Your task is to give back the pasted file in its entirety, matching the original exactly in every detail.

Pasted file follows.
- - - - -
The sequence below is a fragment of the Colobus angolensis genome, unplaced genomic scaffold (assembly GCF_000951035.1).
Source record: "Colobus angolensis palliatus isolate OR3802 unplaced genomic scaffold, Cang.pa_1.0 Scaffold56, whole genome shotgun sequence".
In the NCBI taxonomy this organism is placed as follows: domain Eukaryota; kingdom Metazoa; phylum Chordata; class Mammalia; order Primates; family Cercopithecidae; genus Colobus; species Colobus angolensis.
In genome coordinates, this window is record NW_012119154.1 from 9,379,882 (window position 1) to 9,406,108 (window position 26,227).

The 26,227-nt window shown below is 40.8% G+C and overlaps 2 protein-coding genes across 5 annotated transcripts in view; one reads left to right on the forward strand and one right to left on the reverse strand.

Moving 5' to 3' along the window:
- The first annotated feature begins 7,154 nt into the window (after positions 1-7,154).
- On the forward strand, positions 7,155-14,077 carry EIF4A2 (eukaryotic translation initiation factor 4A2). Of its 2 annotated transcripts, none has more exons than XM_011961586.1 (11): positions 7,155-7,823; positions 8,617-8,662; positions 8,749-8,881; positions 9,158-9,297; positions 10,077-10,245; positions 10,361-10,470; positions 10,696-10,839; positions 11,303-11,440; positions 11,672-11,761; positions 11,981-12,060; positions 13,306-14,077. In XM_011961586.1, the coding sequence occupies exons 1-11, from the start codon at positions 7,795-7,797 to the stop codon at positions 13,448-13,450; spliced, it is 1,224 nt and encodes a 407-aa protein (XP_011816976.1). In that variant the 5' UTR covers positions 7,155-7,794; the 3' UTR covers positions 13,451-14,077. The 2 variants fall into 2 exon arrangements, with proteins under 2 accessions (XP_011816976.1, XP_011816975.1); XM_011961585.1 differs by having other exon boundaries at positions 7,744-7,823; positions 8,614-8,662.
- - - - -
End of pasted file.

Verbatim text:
The sequence below is a fragment of the Colobus angolensis genome, unplaced genomic scaffold (assembly GCF_000951035.1).
Source record: "Colobus angolensis palliatus isolate OR3802 unplaced genomic scaffold, Cang.pa_1.0 Scaffold56, whole genome shotgun sequence".
In the NCBI taxonomy this organism is placed as follows: domain Eukaryota; kingdom Metazoa; phylum Chordata; class Mammalia; order Primates; family Cercopithecidae; genus Colobus; species Colobus angolensis.
In genome coordinates, this window is record NW_012119154.1 from 9,379,882 (window position 1) to 9,406,108 (window position 26,227).

The 26,227-nt window shown below is 40.8% G+C and overlaps 2 protein-coding genes across 5 annotated transcripts in view; one reads left to right on the forward strand and one right to left on the reverse strand.

Moving 5' to 3' along the window:
- The first annotated feature begins 7,154 nt into the window (after positions 1-7,154).
- On the forward strand, positions 7,155-14,077 carry EIF4A2 (eukaryotic translation initiation factor 4A2). Of its 2 annotated transcripts, none has more exons than XM_011961586.1 (11): positions 7,155-7,823; positions 8,617-8,662; positions 8,749-8,881; positions 9,158-9,297; positions 10,077-10,245; positions 10,361-10,470; positions 10,696-10,839; positions 11,303-11,440; positions 11,672-11,761; positions 11,981-12,060; positions 13,306-14,077. In XM_011961586.1, the coding sequence occupies exons 1-11, from the start codon at positions 7,795-7,797 to the stop codon at positions 13,448-13,450; spliced, it is 1,224 nt and encodes a 407-aa protein (XP_011816976.1). In that variant the 5' UTR covers positions 7,155-7,794; the 3' UTR covers positions 13,451-14,077. The 2 variants fall into 2 exon arrangements, with proteins under 2 accessions (XP_011816976.1, XP_011816975.1); XM_011961585.1 differs by having other exon boundaries at positions 7,744-7,823; positions 8,614-8,662.